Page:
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J Clin Hypertens (Greenwich). 2012 Apr;14(4):256-60. doi: 10.1111/j.1751-7176.2012.00590.x. Epub 2012 Feb 14.

Misdiagnosis of aortic dissection: experience of 361 patients.

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  • 1Department of Emergency Medicine, Zhongshan Hospital, Fudan University, Shanghai, China.

Abstract

Aortic dissection (AD) is a life-threatening condition that requires immediate diagnosis and surgical correction. Patients with acute AD usually present clinically with an insignificant medical history, leading to a high probability of misdiagnosis. The aim of the present study was to investigate the number of misdiagnoses of patients with AD in order to understand this problem and to avoid future misdiagnosis in the emergency department. Clinical data from 361 patients with AD admitted between January 2003 and June 2008 were reviewed as part of a retrospective chart review. Diagnosis of AD was made using either chest x-ray, computed tomography, magnetic resonance imaging, or angiography. Fifty-one patients had an initial misdiagnosis (14.1%), later found to have experienced AD. The condition may clinically present in a varied number of manifestations, including syncope, chest pain, abdominal pain, back pain, acute congestive heart failure, or alternatively with minimal symptoms. Persons of any age can experience an AD, with key clinical manifestations of pain. Echocardiography can be used for primary examination of patients with suspected AD; however, a definite diagnosis is usually made using computed tomographic or magnetic resonance angiography. Care should be taken, particularly in the emergency department, to maintain a level of suspicion for AD diagnosis in order to avoid the potential for misdiagnosis.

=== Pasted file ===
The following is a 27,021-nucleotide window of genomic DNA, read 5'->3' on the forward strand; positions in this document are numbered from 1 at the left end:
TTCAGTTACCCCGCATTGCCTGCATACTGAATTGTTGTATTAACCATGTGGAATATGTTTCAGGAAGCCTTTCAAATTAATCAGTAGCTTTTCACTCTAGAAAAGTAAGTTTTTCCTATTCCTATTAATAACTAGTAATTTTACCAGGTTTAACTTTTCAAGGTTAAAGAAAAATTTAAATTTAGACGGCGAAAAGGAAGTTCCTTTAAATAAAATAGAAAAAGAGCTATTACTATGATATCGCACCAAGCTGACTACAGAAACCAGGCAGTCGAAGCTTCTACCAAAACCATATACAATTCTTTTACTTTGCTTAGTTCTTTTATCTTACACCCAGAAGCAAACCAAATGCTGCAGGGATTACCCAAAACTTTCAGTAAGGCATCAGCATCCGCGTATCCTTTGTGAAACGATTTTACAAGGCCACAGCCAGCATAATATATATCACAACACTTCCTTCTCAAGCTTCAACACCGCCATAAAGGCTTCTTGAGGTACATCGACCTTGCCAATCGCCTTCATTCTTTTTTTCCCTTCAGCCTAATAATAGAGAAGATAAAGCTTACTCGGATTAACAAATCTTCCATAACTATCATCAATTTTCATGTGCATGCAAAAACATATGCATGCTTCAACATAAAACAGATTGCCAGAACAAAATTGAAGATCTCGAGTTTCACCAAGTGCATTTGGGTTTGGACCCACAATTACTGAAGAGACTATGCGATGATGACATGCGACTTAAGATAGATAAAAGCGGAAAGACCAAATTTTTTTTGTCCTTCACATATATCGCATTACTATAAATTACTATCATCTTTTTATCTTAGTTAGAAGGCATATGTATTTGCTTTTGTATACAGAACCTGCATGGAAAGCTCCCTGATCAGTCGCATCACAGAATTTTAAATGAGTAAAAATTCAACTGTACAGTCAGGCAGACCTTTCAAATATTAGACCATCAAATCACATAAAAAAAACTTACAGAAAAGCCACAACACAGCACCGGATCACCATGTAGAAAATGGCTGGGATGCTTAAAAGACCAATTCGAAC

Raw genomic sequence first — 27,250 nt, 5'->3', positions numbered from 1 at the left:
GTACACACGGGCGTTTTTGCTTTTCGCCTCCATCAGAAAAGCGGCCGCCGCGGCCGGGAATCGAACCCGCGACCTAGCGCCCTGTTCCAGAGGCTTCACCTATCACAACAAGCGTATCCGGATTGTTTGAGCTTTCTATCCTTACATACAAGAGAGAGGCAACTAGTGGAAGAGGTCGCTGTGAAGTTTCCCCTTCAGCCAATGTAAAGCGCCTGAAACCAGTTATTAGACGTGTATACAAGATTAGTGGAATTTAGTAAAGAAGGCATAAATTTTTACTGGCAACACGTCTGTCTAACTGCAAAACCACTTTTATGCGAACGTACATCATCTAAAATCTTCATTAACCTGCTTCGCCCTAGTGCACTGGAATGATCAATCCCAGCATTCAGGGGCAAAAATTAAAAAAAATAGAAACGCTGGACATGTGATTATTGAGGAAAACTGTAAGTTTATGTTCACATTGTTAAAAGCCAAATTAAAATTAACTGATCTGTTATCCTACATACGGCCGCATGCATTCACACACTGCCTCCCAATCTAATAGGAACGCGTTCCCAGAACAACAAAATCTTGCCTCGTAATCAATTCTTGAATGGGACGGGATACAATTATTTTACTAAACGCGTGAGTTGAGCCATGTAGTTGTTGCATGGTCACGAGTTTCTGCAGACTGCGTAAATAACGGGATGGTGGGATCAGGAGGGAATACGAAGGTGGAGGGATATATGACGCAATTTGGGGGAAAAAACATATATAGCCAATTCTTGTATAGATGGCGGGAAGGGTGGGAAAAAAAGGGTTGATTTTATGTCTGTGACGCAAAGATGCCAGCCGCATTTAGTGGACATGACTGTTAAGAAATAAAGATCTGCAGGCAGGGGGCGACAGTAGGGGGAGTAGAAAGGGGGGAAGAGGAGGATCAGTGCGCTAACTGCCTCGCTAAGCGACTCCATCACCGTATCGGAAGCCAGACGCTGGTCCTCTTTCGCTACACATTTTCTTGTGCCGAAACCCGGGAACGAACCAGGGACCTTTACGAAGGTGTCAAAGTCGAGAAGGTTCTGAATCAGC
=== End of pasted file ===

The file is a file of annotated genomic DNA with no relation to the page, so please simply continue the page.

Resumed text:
© 2012 Wiley Periodicals, Inc.

PMID:
22458748
[PubMed - indexed for MEDLINE]
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